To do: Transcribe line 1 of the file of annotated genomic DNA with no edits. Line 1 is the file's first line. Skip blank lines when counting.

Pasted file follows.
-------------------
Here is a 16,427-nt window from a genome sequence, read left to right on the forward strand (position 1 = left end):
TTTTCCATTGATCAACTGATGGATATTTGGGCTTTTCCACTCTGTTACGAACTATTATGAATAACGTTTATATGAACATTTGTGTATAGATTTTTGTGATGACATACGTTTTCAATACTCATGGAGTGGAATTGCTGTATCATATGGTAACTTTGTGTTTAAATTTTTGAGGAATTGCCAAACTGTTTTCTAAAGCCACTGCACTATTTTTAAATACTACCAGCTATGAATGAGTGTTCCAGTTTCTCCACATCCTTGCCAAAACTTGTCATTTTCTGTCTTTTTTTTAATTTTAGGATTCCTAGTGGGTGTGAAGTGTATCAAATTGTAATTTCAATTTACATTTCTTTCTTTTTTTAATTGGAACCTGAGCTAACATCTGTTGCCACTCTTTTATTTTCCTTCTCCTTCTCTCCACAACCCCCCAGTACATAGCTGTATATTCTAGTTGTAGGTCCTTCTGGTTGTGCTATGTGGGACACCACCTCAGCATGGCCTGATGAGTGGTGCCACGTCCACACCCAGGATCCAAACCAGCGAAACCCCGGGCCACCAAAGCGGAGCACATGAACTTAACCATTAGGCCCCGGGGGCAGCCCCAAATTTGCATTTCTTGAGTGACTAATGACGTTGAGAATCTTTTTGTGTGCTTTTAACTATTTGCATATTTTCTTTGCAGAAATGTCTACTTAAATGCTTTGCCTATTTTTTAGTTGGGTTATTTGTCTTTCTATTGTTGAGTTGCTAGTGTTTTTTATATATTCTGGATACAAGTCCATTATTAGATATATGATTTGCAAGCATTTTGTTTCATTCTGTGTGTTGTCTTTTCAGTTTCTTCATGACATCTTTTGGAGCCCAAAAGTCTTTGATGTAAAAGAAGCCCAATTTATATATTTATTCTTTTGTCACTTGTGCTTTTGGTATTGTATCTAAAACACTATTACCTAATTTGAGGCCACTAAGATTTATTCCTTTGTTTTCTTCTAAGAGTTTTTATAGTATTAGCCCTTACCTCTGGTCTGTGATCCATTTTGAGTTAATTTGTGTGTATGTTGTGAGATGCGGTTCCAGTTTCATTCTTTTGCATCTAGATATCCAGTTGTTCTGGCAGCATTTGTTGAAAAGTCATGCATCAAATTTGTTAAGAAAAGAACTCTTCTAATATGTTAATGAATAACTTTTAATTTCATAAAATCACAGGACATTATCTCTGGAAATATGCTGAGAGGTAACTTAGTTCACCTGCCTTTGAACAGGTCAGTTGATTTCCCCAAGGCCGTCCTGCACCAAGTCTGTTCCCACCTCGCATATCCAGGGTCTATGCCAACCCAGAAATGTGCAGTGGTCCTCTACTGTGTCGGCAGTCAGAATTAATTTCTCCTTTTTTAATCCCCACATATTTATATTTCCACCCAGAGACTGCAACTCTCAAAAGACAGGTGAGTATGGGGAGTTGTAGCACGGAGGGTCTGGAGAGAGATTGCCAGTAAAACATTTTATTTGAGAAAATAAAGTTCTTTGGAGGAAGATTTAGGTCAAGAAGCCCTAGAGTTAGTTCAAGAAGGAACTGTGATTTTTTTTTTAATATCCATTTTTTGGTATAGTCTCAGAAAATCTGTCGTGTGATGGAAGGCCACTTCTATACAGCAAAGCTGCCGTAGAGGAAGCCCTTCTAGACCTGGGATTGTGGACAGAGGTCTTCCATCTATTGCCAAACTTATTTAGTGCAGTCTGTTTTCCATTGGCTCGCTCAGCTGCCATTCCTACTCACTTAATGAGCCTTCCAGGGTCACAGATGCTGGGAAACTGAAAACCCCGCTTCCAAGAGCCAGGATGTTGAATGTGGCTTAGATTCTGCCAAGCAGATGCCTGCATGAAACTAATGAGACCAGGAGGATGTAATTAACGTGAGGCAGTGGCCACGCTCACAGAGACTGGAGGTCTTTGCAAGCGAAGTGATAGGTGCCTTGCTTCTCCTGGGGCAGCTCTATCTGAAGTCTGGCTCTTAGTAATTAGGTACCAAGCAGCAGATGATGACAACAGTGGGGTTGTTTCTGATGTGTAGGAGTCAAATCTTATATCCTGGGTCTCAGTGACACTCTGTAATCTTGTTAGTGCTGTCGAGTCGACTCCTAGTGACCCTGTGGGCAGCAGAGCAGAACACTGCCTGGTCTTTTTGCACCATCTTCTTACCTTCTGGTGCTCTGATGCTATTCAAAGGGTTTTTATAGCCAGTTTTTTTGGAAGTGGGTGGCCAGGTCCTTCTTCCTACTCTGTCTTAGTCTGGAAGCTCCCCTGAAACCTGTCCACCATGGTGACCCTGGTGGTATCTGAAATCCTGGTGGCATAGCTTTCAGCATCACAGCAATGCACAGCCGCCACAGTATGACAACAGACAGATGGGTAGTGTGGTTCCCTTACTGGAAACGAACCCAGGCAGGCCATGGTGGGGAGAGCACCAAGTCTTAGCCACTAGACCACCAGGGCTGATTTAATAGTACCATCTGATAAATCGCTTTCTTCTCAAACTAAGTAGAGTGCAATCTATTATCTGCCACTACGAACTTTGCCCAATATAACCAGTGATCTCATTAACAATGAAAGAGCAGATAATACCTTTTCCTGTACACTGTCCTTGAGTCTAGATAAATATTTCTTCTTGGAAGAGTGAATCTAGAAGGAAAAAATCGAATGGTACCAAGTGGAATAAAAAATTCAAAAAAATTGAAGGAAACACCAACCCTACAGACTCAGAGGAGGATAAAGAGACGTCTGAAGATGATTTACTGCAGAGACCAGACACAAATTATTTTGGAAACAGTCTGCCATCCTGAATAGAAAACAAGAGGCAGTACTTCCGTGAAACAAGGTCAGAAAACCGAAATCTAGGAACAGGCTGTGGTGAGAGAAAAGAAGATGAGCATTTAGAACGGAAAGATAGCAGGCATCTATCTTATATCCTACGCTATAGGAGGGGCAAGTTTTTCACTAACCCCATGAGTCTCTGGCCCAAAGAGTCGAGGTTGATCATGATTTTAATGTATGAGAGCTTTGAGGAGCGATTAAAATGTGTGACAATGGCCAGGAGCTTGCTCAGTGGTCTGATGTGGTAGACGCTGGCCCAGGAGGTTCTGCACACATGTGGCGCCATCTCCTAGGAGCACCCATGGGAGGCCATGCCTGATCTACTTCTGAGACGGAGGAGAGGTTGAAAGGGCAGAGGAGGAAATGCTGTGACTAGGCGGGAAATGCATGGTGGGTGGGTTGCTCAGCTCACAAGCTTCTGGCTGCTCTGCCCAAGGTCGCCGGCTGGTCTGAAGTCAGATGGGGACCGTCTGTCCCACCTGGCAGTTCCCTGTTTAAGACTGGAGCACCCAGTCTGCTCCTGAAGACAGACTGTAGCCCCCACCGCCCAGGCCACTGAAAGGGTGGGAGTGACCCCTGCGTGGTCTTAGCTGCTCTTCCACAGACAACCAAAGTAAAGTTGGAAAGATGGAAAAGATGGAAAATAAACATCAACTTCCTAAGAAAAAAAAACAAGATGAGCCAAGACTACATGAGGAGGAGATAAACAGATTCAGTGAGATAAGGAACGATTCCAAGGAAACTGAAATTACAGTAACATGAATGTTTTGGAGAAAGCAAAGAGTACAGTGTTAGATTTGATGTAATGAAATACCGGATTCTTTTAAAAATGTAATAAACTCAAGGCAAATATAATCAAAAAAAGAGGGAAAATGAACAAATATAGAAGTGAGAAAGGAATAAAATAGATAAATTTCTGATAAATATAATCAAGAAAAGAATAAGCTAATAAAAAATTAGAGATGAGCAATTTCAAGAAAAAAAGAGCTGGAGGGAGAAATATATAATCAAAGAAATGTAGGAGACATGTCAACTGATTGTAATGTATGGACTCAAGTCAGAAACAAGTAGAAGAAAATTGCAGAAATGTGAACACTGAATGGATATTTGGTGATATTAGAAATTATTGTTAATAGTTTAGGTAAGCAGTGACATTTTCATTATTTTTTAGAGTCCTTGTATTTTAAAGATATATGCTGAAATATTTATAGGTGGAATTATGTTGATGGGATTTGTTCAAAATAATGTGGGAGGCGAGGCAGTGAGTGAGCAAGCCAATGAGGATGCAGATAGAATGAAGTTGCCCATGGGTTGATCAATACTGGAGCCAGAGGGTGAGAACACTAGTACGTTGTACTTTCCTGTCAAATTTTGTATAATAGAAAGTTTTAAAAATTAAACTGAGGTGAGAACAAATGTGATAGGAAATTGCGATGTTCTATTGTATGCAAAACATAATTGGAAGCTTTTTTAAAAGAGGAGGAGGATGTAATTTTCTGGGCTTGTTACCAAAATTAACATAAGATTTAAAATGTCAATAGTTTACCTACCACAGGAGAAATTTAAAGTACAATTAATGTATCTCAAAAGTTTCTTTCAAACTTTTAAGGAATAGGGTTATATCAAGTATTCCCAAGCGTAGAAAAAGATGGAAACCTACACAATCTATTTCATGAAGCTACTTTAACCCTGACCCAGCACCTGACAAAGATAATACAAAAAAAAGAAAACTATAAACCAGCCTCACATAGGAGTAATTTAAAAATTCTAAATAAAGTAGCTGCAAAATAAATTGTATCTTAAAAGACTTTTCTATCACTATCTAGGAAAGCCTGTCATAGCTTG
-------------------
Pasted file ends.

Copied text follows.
Here is a 16,427-nt window from a genome sequence, read left to right on the forward strand (position 1 = left end):